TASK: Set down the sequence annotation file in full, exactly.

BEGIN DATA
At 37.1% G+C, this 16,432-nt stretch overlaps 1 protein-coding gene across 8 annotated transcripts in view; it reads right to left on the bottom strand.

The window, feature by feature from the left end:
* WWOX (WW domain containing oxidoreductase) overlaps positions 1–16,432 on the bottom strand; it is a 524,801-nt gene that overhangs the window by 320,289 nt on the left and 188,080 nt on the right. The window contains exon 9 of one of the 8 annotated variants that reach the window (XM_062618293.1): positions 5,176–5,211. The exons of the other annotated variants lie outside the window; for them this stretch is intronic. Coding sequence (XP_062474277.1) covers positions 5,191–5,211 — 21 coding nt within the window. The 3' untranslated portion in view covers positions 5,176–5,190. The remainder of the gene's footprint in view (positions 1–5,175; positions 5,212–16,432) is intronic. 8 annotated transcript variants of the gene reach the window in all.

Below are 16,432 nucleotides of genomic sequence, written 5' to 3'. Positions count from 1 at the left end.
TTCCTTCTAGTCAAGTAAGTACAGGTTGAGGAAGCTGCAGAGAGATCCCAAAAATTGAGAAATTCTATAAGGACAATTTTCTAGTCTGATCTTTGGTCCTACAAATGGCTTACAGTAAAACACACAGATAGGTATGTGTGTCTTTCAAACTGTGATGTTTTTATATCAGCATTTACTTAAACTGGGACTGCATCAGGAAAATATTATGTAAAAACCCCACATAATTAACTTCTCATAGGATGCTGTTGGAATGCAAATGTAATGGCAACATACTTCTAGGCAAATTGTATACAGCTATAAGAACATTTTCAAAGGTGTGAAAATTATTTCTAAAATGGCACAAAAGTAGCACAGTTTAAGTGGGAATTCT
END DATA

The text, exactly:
At 37.1% G+C, this 16,432-nt stretch overlaps 1 protein-coding gene across 8 annotated transcripts in view; it reads right to left on the bottom strand.

The window, feature by feature from the left end:
* WWOX (WW domain containing oxidoreductase) overlaps positions 1–16,432 on the bottom strand; it is a 524,801-nt gene that overhangs the window by 320,289 nt on the left and 188,080 nt on the right. The window contains exon 9 of one of the 8 annotated variants that reach the window (XM_062618293.1): positions 5,176–5,211. The exons of the other annotated variants lie outside the window; for them this stretch is intronic. Coding sequence (XP_062474277.1) covers positions 5,191–5,211 — 21 coding nt within the window. The 3' untranslated portion in view covers positions 5,176–5,190. The remainder of the gene's footprint in view (positions 1–5,175; positions 5,212–16,432) is intronic. 8 annotated transcript variants of the gene reach the window in all.

Below are 16,432 nucleotides of genomic sequence, written 5' to 3'. Positions count from 1 at the left end.
TTCCTTCTAGTCAAGTAAGTACAGGTTGAGGAAGCTGCAGAGAGATCCCAAAAATTGAGAAATTCTATAAGGACAATTTTCTAGTCTGATCTTTGGTCCTACAAATGGCTTACAGTAAAACACACAGATAGGTATGTGTGTCTTTCAAACTGTGATGTTTTTATATCAGCATTTACTTAAACTGGGACTGCATCAGGAAAATATTATGTAAAAACCCCACATAATTAACTTCTCATAGGATGCTGTTGGAATGCAAATGTAATGGCAACATACTTCTAGGCAAATTGTATACAGCTATAAGAACATTTTCAAAGGTGTGAAAATTATTTCTAAAATGGCACAAAAGTAGCACAGTTTAAGTGGGAATTCT